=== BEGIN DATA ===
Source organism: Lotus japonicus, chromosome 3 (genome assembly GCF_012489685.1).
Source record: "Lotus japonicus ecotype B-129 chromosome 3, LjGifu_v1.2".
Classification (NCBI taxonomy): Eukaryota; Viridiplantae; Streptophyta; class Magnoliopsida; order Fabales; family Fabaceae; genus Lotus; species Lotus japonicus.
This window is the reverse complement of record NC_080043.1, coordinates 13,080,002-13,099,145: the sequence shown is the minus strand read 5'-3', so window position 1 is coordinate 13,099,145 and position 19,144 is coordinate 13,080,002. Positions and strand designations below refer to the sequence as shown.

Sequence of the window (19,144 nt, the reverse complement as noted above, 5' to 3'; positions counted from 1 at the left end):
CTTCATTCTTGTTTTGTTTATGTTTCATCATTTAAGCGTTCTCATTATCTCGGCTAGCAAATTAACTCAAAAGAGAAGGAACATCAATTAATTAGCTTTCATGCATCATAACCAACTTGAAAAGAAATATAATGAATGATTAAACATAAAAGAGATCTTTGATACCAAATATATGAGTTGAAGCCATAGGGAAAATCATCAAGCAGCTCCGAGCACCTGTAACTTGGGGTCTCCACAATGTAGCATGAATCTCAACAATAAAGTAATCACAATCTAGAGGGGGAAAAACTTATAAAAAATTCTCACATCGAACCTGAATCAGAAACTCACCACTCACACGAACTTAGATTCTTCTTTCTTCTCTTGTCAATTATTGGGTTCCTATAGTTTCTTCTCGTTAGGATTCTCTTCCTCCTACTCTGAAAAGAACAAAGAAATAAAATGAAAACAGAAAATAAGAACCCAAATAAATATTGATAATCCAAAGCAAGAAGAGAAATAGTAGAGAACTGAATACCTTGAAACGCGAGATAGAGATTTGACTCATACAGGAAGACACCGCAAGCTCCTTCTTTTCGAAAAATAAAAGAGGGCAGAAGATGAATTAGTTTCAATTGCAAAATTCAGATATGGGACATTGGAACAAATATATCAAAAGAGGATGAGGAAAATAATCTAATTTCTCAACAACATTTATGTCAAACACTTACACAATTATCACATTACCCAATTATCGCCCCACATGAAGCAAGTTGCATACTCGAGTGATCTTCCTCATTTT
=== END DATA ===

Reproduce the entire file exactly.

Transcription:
Source organism: Lotus japonicus, chromosome 3 (genome assembly GCF_012489685.1).
Source record: "Lotus japonicus ecotype B-129 chromosome 3, LjGifu_v1.2".
Classification (NCBI taxonomy): Eukaryota; Viridiplantae; Streptophyta; class Magnoliopsida; order Fabales; family Fabaceae; genus Lotus; species Lotus japonicus.
This window is the reverse complement of record NC_080043.1, coordinates 13,080,002-13,099,145: the sequence shown is the minus strand read 5'-3', so window position 1 is coordinate 13,099,145 and position 19,144 is coordinate 13,080,002. Positions and strand designations below refer to the sequence as shown.

Sequence of the window (19,144 nt, the reverse complement as noted above, 5' to 3'; positions counted from 1 at the left end):
CTTCATTCTTGTTTTGTTTATGTTTCATCATTTAAGCGTTCTCATTATCTCGGCTAGCAAATTAACTCAAAAGAGAAGGAACATCAATTAATTAGCTTTCATGCATCATAACCAACTTGAAAAGAAATATAATGAATGATTAAACATAAAAGAGATCTTTGATACCAAATATATGAGTTGAAGCCATAGGGAAAATCATCAAGCAGCTCCGAGCACCTGTAACTTGGGGTCTCCACAATGTAGCATGAATCTCAACAATAAAGTAATCACAATCTAGAGGGGGAAAAACTTATAAAAAATTCTCACATCGAACCTGAATCAGAAACTCACCACTCACACGAACTTAGATTCTTCTTTCTTCTCTTGTCAATTATTGGGTTCCTATAGTTTCTTCTCGTTAGGATTCTCTTCCTCCTACTCTGAAAAGAACAAAGAAATAAAATGAAAACAGAAAATAAGAACCCAAATAAATATTGATAATCCAAAGCAAGAAGAGAAATAGTAGAGAACTGAATACCTTGAAACGCGAGATAGAGATTTGACTCATACAGGAAGACACCGCAAGCTCCTTCTTTTCGAAAAATAAAAGAGGGCAGAAGATGAATTAGTTTCAATTGCAAAATTCAGATATGGGACATTGGAACAAATATATCAAAAGAGGATGAGGAAAATAATCTAATTTCTCAACAACATTTATGTCAAACACTTACACAATTATCACATTACCCAATTATCGCCCCACATGAAGCAAGTTGCATACTCGAGTGATCTTCCTCATTTT